Passenger Rail

Santa Cruz County Passenger Rail Service  

Passenger Rail Service Study Underway

Could passenger rail transit service work in Santa Cruz County? The RTC is studying the feasibility of passenger rail transit service along the 32-mile Santa Cruz Branch Rail Line which roughly parallels Highway 1 and the coast in Santa Cruz County. This study will include: ridership projections, capital and operating costs, varying service scenarios and technologies; integration with other rail corridor uses; and connectivity to other bus and rail services. The draft study is expected to be available for public review in Spring 2015.

At its September 4, 2014 meeting, the RTC Board approved goals and objectives, evaluation framework, and five service scenarios to undergo detailed analysis, ridership forecasting, and cost estimating. The goals, evaluation metrics, and scenarios were based on public input and feedback from technical stakeholders, community leaders, and peer rail agencies.

Study Overview

The purpose of the Santa Cruz Passenger Rail Study is to:

  • Analyze whether passenger rail service is feasible on the Santa Cruz Branch Rail Line between Santa Cruz and Watsonville/Pajaro Junction
  • Identify, evaluate and compare passenger rail service options including short-, medium- and long-term passenger rail service scenarios. These service scenarios will be coordinated with freight and recreational rail services, trail use and connecting transit services
  • Provide information on how much rail service would cost and how it could be funded
  • Analyze how many people would ride trains under different scenarios
  • Improve people’s access to jobs, schools, recreation, goods/services, and other activities
  • Meet sustainable communities, greenhouse gas emission reduction and natural environment protection goals
  • If found feasible, provide the community with practical recommendations for implementation of passenger rail service

In an effort to increase multiple transportation uses of the corridor – implementation of commuter and/or intercity passenger rail service, if found to be feasible, would likely be implemented in phases and coexist with other uses of the rail corridor, such as the Monterey Bay Sanctuary Scenic Trail Network, a planned bicycle and pedestrian trail that would parallel the tracks along the rail corridor.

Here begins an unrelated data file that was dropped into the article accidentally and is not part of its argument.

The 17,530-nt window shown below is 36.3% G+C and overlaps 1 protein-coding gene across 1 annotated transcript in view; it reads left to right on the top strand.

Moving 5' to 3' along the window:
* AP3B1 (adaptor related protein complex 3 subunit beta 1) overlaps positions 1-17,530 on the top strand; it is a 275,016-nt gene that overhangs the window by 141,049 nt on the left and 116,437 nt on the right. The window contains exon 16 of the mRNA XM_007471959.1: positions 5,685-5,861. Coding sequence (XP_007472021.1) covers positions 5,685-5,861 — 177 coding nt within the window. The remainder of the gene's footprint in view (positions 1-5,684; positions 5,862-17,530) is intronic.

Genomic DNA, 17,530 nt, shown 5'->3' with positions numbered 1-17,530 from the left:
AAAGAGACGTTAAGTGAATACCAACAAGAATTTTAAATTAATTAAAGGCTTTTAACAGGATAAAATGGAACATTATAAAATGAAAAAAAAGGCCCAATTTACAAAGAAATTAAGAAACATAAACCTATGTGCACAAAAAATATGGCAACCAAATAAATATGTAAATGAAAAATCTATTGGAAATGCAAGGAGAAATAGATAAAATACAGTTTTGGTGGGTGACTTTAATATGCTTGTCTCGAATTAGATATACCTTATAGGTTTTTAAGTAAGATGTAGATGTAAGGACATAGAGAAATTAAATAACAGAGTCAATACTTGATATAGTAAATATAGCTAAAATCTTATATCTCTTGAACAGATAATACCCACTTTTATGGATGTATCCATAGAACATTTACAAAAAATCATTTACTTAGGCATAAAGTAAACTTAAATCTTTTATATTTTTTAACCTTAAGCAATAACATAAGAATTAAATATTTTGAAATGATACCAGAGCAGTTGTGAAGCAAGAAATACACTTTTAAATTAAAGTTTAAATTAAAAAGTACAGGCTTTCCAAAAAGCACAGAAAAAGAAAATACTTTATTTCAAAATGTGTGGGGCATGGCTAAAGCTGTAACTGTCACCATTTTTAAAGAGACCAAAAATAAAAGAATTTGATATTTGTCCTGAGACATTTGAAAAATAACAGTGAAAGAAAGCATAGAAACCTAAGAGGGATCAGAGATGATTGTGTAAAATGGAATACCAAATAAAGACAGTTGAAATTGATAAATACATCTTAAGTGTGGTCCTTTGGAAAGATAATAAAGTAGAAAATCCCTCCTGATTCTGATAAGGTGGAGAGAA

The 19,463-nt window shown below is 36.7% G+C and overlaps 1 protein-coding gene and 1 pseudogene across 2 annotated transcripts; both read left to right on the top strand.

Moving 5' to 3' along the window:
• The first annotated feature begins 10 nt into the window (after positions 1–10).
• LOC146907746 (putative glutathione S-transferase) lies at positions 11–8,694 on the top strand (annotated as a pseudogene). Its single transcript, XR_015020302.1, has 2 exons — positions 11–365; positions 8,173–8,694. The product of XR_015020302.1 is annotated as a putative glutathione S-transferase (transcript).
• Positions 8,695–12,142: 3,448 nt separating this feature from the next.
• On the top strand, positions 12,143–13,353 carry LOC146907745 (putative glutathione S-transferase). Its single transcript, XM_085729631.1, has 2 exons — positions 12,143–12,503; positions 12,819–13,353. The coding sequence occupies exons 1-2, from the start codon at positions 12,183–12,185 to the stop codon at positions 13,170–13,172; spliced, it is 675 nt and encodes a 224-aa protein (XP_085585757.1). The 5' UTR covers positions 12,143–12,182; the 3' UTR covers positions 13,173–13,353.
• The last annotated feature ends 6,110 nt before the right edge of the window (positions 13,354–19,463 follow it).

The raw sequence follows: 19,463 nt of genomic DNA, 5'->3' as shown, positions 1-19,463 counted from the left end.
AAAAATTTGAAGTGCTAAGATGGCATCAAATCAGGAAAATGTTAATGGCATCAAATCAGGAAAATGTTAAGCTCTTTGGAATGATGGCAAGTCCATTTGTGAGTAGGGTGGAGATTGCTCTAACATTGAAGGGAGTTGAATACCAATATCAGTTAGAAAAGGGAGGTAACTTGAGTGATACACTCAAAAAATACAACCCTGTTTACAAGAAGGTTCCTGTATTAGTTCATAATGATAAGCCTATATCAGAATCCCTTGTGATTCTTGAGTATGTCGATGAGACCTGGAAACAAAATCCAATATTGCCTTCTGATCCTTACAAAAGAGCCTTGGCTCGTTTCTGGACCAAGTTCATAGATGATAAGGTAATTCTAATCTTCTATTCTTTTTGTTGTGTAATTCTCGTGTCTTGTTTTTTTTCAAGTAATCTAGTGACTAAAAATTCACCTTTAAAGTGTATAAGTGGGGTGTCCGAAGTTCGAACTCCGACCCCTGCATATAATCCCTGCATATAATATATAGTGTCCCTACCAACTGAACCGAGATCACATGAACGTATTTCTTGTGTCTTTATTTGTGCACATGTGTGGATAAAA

The rail corridor was purchased with voter-approved Proposition 116 passenger rail funds with the intent to increase transportation options for the community now and into the future. The RTC secured a transit grant from Caltrans to conduct this study in partnership with the Santa Cruz METRO Transit District and the Santa Cruz & Monterey Bay (SC&MB) Railway.

Passenger rail scenarios - Santa CruzPassenger rail scenarios - Watsonville

Public Participation – Your input is important

Broad community participation is encouraged to ensure an informed decision-making process. To stay involved, please sign up for Rail Service eNews.

The first stage of public input (Summer 2014) included a public workshop and an online survey on  goals and objectives, possible stations, and service scenarios. Over 2,000 people provided input on Santa Cruz County passenger rail by participating in the survey or attending the workshop. Click here for a summary of the survey (1957 respondents). Click here for the summary of the workshop  (104 people signed in).

Highlights include:

  • 65% of respondents are extremely or very interested in taking a train to destinations along the rail line
  • 83% of respondents think passenger rail will be very or somewhat good for Santa Cruz County, as a whole, in the long term
  • The most popular stations from north to south were: Westside Santa Cruz, Bay Street in Santa Cruz, Downtown Santa Cruz, Seabright, 17th Avenue/Live Oak, 41st Avenue/Pleasure Point, Capitola Village and Cabrillo
  • The survey results indicate passenger rail service has the potential to take cars off the road in Santa Cruz: 77% of respondents say they currently drive alone to their primary destination, but 66.1% of respondents say they would walk to their neighborhood station when taking the train.
  • Interest is high in riding a train to connect with future trains to the San Francisco Bay Area, Monterey and beyond, with 72.5% of respondents indicating they would be extremely or very interested in using such a connection.

Resources

RTC Contacts

Karena Pushnik and Rachel Moriconi
Senior Transportation Planners
info@sccrtc.org (831) 460-3200